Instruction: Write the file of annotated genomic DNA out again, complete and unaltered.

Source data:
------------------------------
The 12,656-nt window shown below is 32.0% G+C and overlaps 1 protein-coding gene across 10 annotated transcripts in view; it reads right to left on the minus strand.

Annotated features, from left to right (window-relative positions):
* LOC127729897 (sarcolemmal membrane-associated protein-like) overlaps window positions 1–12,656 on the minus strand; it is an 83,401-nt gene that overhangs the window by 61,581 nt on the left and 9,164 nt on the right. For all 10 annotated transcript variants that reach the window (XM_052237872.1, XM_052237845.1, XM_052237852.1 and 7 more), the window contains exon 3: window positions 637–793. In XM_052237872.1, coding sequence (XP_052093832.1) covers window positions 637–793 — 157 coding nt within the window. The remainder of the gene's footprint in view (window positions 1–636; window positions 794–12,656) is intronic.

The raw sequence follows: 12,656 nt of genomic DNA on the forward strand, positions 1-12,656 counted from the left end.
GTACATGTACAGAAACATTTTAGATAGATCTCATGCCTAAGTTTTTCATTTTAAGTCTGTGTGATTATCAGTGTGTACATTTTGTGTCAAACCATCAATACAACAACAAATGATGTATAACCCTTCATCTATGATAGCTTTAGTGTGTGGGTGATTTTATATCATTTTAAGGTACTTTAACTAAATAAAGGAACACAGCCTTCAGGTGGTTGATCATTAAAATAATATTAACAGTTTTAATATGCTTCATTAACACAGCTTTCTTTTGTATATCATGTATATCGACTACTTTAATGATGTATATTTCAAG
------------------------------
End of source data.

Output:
The 12,656-nt window shown below is 32.0% G+C and overlaps 1 protein-coding gene across 10 annotated transcripts in view; it reads right to left on the minus strand.

Annotated features, from left to right (window-relative positions):
* LOC127729897 (sarcolemmal membrane-associated protein-like) overlaps window positions 1–12,656 on the minus strand; it is an 83,401-nt gene that overhangs the window by 61,581 nt on the left and 9,164 nt on the right. For all 10 annotated transcript variants that reach the window (XM_052237872.1, XM_052237845.1, XM_052237852.1 and 7 more), the window contains exon 3: window positions 637–793. In XM_052237872.1, coding sequence (XP_052093832.1) covers window positions 637–793 — 157 coding nt within the window. The remainder of the gene's footprint in view (window positions 1–636; window positions 794–12,656) is intronic.

The raw sequence follows: 12,656 nt of genomic DNA on the forward strand, positions 1-12,656 counted from the left end.
GTACATGTACAGAAACATTTTAGATAGATCTCATGCCTAAGTTTTTCATTTTAAGTCTGTGTGATTATCAGTGTGTACATTTTGTGTCAAACCATCAATACAACAACAAATGATGTATAACCCTTCATCTATGATAGCTTTAGTGTGTGGGTGATTTTATATCATTTTAAGGTACTTTAACTAAATAAAGGAACACAGCCTTCAGGTGGTTGATCATTAAAATAATATTAACAGTTTTAATATGCTTCATTAACACAGCTTTCTTTTGTATATCATGTATATCGACTACTTTAATGATGTATATTTCAAG